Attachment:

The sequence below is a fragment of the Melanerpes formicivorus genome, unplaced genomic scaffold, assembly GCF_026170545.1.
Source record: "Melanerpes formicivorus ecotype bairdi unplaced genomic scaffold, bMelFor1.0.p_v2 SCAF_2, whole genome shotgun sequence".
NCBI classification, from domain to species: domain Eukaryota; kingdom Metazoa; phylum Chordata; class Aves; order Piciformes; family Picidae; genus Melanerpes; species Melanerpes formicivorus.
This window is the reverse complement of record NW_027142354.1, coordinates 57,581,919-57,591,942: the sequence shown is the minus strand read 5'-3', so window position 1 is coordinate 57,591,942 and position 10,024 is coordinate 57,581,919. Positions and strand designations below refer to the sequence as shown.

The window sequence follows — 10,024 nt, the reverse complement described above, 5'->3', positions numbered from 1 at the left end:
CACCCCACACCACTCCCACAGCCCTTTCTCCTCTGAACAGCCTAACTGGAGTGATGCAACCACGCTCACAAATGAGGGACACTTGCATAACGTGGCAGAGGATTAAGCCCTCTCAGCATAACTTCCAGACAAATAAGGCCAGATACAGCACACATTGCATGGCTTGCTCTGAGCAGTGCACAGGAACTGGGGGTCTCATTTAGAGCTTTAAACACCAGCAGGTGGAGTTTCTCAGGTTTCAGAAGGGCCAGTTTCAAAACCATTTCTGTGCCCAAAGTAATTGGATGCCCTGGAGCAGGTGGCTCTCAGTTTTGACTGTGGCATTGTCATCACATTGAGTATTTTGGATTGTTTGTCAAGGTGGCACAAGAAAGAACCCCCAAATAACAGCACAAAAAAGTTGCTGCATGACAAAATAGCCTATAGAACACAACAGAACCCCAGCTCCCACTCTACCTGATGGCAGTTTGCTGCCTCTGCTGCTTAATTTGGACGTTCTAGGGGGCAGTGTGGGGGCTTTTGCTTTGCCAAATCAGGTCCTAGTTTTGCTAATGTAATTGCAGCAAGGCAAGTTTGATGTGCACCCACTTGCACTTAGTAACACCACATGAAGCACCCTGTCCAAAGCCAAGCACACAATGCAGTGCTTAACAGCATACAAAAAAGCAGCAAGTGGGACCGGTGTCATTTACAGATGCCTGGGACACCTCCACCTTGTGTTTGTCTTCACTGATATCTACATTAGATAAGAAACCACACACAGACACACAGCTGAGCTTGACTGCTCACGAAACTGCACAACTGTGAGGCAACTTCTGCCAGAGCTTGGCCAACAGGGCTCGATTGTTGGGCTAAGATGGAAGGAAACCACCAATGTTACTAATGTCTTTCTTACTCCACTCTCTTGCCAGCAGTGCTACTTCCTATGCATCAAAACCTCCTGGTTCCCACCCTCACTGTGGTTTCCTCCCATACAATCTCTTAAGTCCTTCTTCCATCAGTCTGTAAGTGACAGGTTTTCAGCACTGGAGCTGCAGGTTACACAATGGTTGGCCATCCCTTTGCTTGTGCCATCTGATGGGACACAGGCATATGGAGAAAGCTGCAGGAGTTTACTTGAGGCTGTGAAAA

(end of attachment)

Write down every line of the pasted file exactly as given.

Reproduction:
The sequence below is a fragment of the Melanerpes formicivorus genome, unplaced genomic scaffold, assembly GCF_026170545.1.
Source record: "Melanerpes formicivorus ecotype bairdi unplaced genomic scaffold, bMelFor1.0.p_v2 SCAF_2, whole genome shotgun sequence".
NCBI classification, from domain to species: domain Eukaryota; kingdom Metazoa; phylum Chordata; class Aves; order Piciformes; family Picidae; genus Melanerpes; species Melanerpes formicivorus.
This window is the reverse complement of record NW_027142354.1, coordinates 57,581,919-57,591,942: the sequence shown is the minus strand read 5'-3', so window position 1 is coordinate 57,591,942 and position 10,024 is coordinate 57,581,919. Positions and strand designations below refer to the sequence as shown.

The window sequence follows — 10,024 nt, the reverse complement described above, 5'->3', positions numbered from 1 at the left end:
CACCCCACACCACTCCCACAGCCCTTTCTCCTCTGAACAGCCTAACTGGAGTGATGCAACCACGCTCACAAATGAGGGACACTTGCATAACGTGGCAGAGGATTAAGCCCTCTCAGCATAACTTCCAGACAAATAAGGCCAGATACAGCACACATTGCATGGCTTGCTCTGAGCAGTGCACAGGAACTGGGGGTCTCATTTAGAGCTTTAAACACCAGCAGGTGGAGTTTCTCAGGTTTCAGAAGGGCCAGTTTCAAAACCATTTCTGTGCCCAAAGTAATTGGATGCCCTGGAGCAGGTGGCTCTCAGTTTTGACTGTGGCATTGTCATCACATTGAGTATTTTGGATTGTTTGTCAAGGTGGCACAAGAAAGAACCCCCAAATAACAGCACAAAAAAGTTGCTGCATGACAAAATAGCCTATAGAACACAACAGAACCCCAGCTCCCACTCTACCTGATGGCAGTTTGCTGCCTCTGCTGCTTAATTTGGACGTTCTAGGGGGCAGTGTGGGGGCTTTTGCTTTGCCAAATCAGGTCCTAGTTTTGCTAATGTAATTGCAGCAAGGCAAGTTTGATGTGCACCCACTTGCACTTAGTAACACCACATGAAGCACCCTGTCCAAAGCCAAGCACACAATGCAGTGCTTAACAGCATACAAAAAAGCAGCAAGTGGGACCGGTGTCATTTACAGATGCCTGGGACACCTCCACCTTGTGTTTGTCTTCACTGATATCTACATTAGATAAGAAACCACACACAGACACACAGCTGAGCTTGACTGCTCACGAAACTGCACAACTGTGAGGCAACTTCTGCCAGAGCTTGGCCAACAGGGCTCGATTGTTGGGCTAAGATGGAAGGAAACCACCAATGTTACTAATGTCTTTCTTACTCCACTCTCTTGCCAGCAGTGCTACTTCCTATGCATCAAAACCTCCTGGTTCCCACCCTCACTGTGGTTTCCTCCCATACAATCTCTTAAGTCCTTCTTCCATCAGTCTGTAAGTGACAGGTTTTCAGCACTGGAGCTGCAGGTTACACAATGGTTGGCCATCCCTTTGCTTGTGCCATCTGATGGGACACAGGCATATGGAGAAAGCTGCAGGAGTTTACTTGAGGCTGTGAAAA